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Associations of disease modifying therapies with COVID-19 severity in Multiple Sclerosis

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Simpson-Yap, S and De Brouwer, E and Kalincik, T and Rijke, N and Hillert, JA and Walton, C and Edan, G and Moreau, Y and Spelman, T and Geys, L and Parciak, T and Gautrais, C and Lazovski, N and Pirmani, A and Ardeshirdavanai, A and Forsberg, L and Glaser, A and McBurney, R and Schmidt, H and Bergmann, AB and Braune, S and Stahmann, A and Middleton, R and Salter, A and Fox, RJ and Van Der Walt, A and Butzkueven, H and Alroughani, R and Ozakbas, S and Rojas, JI and Van Der Mei, I and Nag, N and Ivanov, R and Sciascia Do Olival, G and Dias, AE and Magyari, M and Brum, D and Mendes, MF and Alonso, RN and Nicholas, RS and Bauer, J and Chertcoff, AS and Zabalza, A and Arrambide, G and Fidao, A and Comi, G and Peeters, L, Associations of disease modifying therapies with COVID-19 severity in Multiple Sclerosis, Neurology, 97, (19) pp. E1870-E1885. ISSN 0028-3878 (2021) [Refereed Article]


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Copyright Statement

Copyright 2021 The Author(s). Published by Wolters Kluwer Health, Inc. on behalf of the American Academy of Neurology. This is an open access article distributed under the terms of the Creative Commons Attribution License International (CC BY 4.0) license, (https://creativecommons.org/licenses/by/4.0/) which permits unrestricted use, distribution, and reproduction in any medium, provided the original work is properly cited.

DOI: doi:10.1212/WNL.0000000000012753

Abstract

Background and objectives: People with multiple sclerosis (MS) are a vulnerable group for severe coronavirus disease 2019 (COVID-19), particularly those taking immunosuppressive disease-modifying therapies (DMTs). We examined the characteristics of COVID-19 severity in an international sample of people with MS.

Methods: Data from 12 data sources in 28 countries were aggregated (sources could include patients from 1-12 countries). Demographic (age, sex), clinical (MS phenotype, disability), and DMT (untreated, alemtuzumab, cladribine, dimethyl fumarate, glatiramer acetate, interferon, natalizumab, ocrelizumab, rituximab, siponimod, other DMTs) covariates were queried, along with COVID-19 severity outcomes, hospitalization, intensive care unit (ICU) admission, need for artificial ventilation, and death. Characteristics of outcomes were assessed in patients with suspected/confirmed COVID-19 using multilevel mixed-effects logistic regression adjusted for age, sex, MS phenotype, and Expanded Disability Status Scale (EDSS) score.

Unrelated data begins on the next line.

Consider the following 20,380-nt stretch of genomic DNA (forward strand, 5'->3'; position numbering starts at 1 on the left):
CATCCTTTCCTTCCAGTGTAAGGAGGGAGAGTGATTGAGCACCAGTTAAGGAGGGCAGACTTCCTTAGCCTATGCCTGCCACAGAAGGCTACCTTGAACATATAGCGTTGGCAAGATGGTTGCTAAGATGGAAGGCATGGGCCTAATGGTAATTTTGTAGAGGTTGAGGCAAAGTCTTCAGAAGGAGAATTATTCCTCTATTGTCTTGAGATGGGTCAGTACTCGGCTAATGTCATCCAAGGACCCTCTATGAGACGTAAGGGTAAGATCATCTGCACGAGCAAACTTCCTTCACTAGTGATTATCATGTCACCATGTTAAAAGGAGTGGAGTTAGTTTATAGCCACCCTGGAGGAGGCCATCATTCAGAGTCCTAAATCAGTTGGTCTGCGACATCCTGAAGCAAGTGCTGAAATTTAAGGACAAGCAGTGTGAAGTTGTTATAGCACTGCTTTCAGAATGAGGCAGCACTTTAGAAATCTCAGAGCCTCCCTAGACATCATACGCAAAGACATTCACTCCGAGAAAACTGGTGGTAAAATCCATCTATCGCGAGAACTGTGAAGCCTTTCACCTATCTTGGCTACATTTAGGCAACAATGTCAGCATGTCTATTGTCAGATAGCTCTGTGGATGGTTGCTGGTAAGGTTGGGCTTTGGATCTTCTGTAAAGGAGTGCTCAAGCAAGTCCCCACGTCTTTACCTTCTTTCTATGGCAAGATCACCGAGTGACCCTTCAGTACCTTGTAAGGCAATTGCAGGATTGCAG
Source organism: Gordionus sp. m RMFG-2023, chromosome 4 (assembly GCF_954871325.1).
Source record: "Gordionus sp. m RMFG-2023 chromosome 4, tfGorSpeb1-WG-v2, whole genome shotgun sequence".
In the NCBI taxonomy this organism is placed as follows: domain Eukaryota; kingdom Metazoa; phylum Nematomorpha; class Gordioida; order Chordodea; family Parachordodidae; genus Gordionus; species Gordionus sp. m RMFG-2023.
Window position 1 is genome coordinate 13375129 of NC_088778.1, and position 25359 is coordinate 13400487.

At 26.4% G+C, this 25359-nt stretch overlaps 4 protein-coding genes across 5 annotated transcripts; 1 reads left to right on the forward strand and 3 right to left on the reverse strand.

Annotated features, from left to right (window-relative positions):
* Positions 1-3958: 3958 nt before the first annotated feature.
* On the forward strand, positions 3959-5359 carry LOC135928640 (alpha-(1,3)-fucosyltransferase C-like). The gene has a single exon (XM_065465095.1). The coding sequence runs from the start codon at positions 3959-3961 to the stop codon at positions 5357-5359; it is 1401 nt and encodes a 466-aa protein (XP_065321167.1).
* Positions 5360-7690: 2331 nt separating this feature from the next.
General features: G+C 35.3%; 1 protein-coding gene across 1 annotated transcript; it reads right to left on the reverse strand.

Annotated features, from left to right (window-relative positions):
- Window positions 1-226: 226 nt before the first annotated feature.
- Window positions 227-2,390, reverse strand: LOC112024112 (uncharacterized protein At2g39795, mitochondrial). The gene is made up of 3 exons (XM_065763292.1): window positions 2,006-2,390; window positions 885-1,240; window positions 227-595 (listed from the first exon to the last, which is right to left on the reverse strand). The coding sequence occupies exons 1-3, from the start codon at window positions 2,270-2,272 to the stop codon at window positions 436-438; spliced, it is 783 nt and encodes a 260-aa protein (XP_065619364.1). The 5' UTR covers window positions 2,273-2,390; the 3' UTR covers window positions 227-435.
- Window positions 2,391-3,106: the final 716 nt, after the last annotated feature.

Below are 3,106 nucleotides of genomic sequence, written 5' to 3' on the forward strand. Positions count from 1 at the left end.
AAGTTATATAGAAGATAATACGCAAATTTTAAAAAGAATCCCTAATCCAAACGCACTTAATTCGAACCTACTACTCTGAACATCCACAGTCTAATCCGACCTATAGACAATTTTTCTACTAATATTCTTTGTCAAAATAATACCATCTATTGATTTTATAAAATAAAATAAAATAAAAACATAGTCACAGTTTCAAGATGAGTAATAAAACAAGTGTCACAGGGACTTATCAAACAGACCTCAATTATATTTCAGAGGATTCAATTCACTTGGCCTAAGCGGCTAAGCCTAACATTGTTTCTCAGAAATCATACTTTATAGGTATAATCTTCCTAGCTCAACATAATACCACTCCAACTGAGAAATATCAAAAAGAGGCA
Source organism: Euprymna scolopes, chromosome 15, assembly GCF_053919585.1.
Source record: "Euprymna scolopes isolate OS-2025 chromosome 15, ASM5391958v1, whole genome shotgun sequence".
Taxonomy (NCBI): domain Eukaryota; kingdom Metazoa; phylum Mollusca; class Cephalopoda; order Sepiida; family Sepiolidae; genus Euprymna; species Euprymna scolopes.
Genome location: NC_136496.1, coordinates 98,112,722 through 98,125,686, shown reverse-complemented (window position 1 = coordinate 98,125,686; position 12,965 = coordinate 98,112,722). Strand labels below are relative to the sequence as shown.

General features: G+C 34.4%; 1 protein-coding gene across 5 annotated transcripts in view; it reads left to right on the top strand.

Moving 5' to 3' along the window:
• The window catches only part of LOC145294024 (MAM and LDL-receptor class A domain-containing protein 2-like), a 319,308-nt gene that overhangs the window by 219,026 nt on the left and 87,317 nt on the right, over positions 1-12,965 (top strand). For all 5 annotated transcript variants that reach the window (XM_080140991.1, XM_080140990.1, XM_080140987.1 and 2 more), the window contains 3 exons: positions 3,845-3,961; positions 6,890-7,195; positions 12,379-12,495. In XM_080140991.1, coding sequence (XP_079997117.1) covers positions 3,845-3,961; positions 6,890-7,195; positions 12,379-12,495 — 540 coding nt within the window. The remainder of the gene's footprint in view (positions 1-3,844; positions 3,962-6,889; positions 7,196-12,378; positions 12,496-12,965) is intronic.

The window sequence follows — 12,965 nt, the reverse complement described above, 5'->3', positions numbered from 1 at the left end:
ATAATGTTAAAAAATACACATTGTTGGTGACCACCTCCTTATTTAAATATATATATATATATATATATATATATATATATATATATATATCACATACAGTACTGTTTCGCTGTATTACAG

Results: Six hundred fifty-seven (28.1%) with suspected and 1,683 (61.9%) with confirmed COVID-19 were analyzed. Among suspected plus confirmed and confirmed-only COVID-19, 20.9% and 26.9% were hospitalized, 5.4% and 7.2% were admitted to ICU, 4.1% and 5.4% required artificial ventilation, and 3.2% and 3.9% died. Older age, progressive MS phenotype, and higher disability were associated with worse COVID-19 outcomes. Compared to dimethyl fumarate, ocrelizumab and rituximab were associated with hospitalization (adjusted odds ratio [aOR] 1.56, 95% confidence interval [CI] 1.01-2.41; aOR 2.43, 95% CI 1.48-4.02) and ICU admission (aOR 2.30, 95% CI 0.98-5.39; aOR 3.93, 95% CI 1.56-9.89), although only rituximab was associated with higher risk of artificial ventilation (aOR 4.00, 95% CI 1.54-10.39). Compared to pooled other DMTs, ocrelizumab and rituximab were associated with hospitalization (aOR 1.75, 95% CI 1.29-2.38; aOR 2.76, 95% CI 1.87-4.07) and ICU admission (aOR 2.55, 95% CI 1.49-4.36; aOR 4.32, 95% CI 2.27-8.23), but only rituximab was associated with artificial ventilation (aOR 6.15, 95% CI 3.09-12.27). Compared to natalizumab, ocrelizumab and rituximab were associated with hospitalization (aOR 1.86, 95% CI 1.13-3.07; aOR 2.88, 95% CI 1.68-4.92) and ICU admission (aOR 2.13, 95% CI 0.85-5.35; aOR 3.23, 95% CI 1.17-8.91), but only rituximab was associated with ventilation (aOR 5.52, 95% CI 1.71-17.84). Associations persisted on restriction to confirmed COVID-19 cases. No associations were observed between DMTs and death. Stratification by age, MS phenotype, and EDSS score found no indications that DMT associations with COVID-19 severity reflected differential DMT allocation by underlying COVID-19 severity.

strong>Using the largest cohort of people with MS and COVID-19 available, we demonstrated consistent associations of rituximab with increased risk of hospitalization, ICU admission, and need for artificial ventilation and of ocrelizumab with hospitalization and ICU admission. Despite the cross-sectional design of the study, the internal and external consistency of these results with prior studies suggests that rituximab/ocrelizumab use may be a risk factor for more severe COVID-19.

Item Details

Item Type:Refereed Article
Keywords:Covid-19, Multiple Sclerosis
Research Division:Biomedical and Clinical Sciences
Research Group:Clinical sciences
Research Field:Clinimetrics
Objective Division:Health
Objective Group:Clinical health
Objective Field:Clinical health not elsewhere classified
UTAS Author:Simpson-Yap, S (Dr Steve Simpson JR)
ID Code:152395
Year Published:2021
Web of Science® Times Cited:58
Deposited By:Medicine
Deposited On:2022-08-18
Last Modified:2022-09-30
Downloads:0

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